Southend Pier, "the big lift"
History in the making as new cultural centre is craned onto Southend Pier, the world´s longest pleasure pier.
Big Lift: Scheduled w/c 14 May 2012
A new 350 sq m cultural centre commissioned by Southend-on-Sea Borough Council and designed by Scandinavian practice White arkitekter, working in partnership with London based architects Sprunt, will be craned onto Southend Pier next week.
Weighing 170 tonnes, the structure will be transported in one piece from Tilbury Docks, where it has been fabricated off-site. It will be transported by barge along the Thames Estuary and lifted onto the pier head the following day at high tide using a 400-tonne marine sheer leg crane. Once in place on the pier head the structure will be clad with an external skin and fitted out ahead of a grand opening this
Originally constructed in the Victorian era and measuring 1.34 miles in length, Southend Pier is the world’s longest pleasure pier. With an illustrious history, the Grade II listed pier, which has its own train line, has survived fires, boat crashes, two world wars and economic decline, as well as undergoing a series of design alterations and amendments since it opened in 1830.
The new cultural centre will be the first structure added to the pier head since 2000 when a new lifeboat station was added. Sited at the far end of the pier, the challenge of this project has been building onto a listed and fragile structure in an offshore environment. White arkitekter’s ambitious design, ‘Sculpted by Wind and Wave’, the winning entry of an international competition in 2009, responds to the conditions of the site and represents a radical deviation from the traditional Victorian architecture of the town. Its sweeping geometric form and harmonising palette of materials celebrate the topography of the windswept site to integrate it into the scenic landscape. The dynamic roof shape, which measures 9 metres at its highest point will house a large multi-purpose hall with floor to ceiling glazed elevations offering spectacular views out to the Thames Estuary.
The building has sloping walls and a twisting hyperbolic paraboloid (double curved) roof form. Modelled in 3D using Catia, software more commonly used in the design of planes or cars, it is the geometry of the structure that gives the building its signature sweeping profile. The complex modular arrangement makes efficient use of material. A system of supporting trusses gives the building the stiffness
it needs to spread its weight evenly over the pier’s piles. The structure is strong enough to be hung from the crane by only four points without twisting or damaging itself during installation. Following the competition win White teamed up with UK practice Sprunt to oversee the development of the design. White have worked with structural engineers Price & Myers from the outset to overcome the technical challenges presented by the site and to bring their vision to reality. All three partners have worked closely to maintain the integrity of the original concept with onsite pile testing undertaken to ensure the pier will withstand the weight of the new building.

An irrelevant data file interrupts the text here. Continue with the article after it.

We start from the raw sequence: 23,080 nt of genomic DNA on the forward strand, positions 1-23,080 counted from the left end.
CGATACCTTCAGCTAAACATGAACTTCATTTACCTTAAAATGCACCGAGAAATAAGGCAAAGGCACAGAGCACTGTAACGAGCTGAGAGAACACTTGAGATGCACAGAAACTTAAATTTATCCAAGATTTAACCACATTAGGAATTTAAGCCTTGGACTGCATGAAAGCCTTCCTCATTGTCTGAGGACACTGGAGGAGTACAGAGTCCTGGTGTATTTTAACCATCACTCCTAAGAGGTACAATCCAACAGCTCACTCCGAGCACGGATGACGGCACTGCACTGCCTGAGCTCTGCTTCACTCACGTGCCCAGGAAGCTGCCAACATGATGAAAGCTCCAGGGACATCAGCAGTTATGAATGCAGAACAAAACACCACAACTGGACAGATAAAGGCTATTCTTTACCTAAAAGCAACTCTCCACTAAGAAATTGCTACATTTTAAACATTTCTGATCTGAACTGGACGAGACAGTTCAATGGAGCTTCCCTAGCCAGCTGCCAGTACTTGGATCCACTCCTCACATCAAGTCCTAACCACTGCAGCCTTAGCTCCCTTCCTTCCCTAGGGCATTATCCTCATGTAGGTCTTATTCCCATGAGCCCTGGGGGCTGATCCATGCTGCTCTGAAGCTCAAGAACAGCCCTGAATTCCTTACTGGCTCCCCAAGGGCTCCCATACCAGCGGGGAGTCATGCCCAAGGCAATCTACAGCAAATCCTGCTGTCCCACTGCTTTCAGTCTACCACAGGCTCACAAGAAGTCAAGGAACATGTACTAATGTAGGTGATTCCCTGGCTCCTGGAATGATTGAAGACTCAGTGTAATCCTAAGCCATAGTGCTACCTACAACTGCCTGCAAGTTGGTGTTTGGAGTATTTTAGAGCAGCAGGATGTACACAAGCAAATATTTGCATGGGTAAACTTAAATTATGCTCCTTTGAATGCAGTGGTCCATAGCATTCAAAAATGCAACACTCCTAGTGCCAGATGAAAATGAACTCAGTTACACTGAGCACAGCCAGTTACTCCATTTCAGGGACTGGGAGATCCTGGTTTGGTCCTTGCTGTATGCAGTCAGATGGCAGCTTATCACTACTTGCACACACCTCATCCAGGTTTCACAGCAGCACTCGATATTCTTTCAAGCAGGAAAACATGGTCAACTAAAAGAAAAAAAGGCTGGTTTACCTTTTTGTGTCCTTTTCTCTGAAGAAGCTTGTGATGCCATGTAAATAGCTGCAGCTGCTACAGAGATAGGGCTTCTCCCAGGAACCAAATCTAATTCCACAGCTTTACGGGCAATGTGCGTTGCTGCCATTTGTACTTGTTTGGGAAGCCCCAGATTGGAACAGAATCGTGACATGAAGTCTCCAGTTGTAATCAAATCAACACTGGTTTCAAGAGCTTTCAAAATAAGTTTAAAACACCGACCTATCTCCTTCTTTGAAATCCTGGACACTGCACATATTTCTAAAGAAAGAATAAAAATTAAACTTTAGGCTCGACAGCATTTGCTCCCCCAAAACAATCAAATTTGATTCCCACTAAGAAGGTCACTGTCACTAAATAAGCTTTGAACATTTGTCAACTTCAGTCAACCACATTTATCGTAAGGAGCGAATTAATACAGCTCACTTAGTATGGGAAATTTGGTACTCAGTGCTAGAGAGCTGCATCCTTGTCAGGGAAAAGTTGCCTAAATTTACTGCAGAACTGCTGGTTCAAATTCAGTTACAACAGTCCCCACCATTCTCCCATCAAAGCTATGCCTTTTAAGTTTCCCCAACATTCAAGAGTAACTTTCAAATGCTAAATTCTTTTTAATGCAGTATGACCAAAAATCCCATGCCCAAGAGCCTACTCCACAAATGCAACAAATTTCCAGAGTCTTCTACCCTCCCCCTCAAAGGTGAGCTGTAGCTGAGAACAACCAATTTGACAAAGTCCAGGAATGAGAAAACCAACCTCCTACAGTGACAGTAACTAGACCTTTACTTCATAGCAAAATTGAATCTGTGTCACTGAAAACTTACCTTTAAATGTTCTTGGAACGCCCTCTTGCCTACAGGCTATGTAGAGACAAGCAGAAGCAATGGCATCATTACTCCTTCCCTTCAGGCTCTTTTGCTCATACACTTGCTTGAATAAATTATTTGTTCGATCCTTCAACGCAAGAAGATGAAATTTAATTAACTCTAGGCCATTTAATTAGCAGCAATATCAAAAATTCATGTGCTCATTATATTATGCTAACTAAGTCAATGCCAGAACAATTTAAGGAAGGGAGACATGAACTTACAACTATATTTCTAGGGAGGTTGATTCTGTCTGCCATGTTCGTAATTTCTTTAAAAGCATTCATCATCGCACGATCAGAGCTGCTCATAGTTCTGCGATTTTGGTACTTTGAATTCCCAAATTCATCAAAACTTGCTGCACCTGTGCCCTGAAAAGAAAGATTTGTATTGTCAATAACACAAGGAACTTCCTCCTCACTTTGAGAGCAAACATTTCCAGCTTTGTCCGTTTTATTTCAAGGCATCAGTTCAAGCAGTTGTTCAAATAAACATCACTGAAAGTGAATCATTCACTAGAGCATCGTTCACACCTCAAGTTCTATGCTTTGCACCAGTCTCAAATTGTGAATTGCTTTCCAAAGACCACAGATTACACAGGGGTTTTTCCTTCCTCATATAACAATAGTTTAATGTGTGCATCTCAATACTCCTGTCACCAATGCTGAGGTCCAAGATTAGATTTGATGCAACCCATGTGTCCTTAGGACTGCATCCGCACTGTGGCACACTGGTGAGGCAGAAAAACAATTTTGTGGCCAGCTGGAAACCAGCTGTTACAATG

Contractor Kier have overseen off-site construction and are tasked with the challenge of managing the Big Lift. They have worked closely with the London Port Authority to coordinate the sequence, slowing river traffic to prevent large bow and stern washes, which could adversely affect the gentle descent of the building. When landing the building it will be lowered at only 2mm a minute to mitigate impact
damage to the 100-year-old cast iron piles that support the pier.
Salt corrosion, wind and wave loads are some of the elements that combine to make the pier head a hostile environment for building. High specification materials have been used throughout to help achieve a long expected lifespan, despite these conditions. The roof and wall panels are built of insulated timber panels covered with a waterproof membrane. The walls are clad with Glass Reinforced Plastic (GRP)
panels, whilst the roof is treated with a non-slip textured top coat which is colour matched to the GRP walls to give the building a unified expression. Working in consultation with the Royal Society for the Protection of Birds (RSPB) the team have specified a roof surface treatment to sustain the Turnstone birds that roost on Southend Pier. Similarly the facade glazing is tinted to discourage Turnstones flying
The building boasts some impressive environmental credentials: The superstructure is built of recyclable steel; original timber decking uplifted from the pier to make way for the new structure will be reusedto build the timber plinth it sits upon to raise it above a worst case scenario wave and flood line; the building envelope achieves a high level of insulation and air tightness; the building achieves 10% renewble
energy with the provision of air source heat pump technology, mechanical ventilation and a heat
On completion this summer, the new Cultural Centre will house a multi-purpose hall, seating approx 185 people; a 40 sq m artist studio; a café with outdoor terrace; ancillary accommodation (WCs, store and kitchen). It will host a programme of indoor and outdoor cultural activities, bringing new cultural life to the promenade and reclaiming the pier as the town’s main attraction.
“We named our original 2009 competition-winning entry ‘Sculpted by Wind and Wave’. The design has undergone a series of iterations since but it still stands up to the name as it speaks of the unity of the dramatic scenery of the Thames Estuary and the dynamic shape of the emerging building. With the arrival of the Cultural Centre, Southend Pier stands some 120 years young ready to meet future generations
Fredrik Petersson, Project Architect, White arkitekter
Disclaimer: the proposed big lift date is subject to weather conditions and may have to be postponed if
adverse conditions are predicted.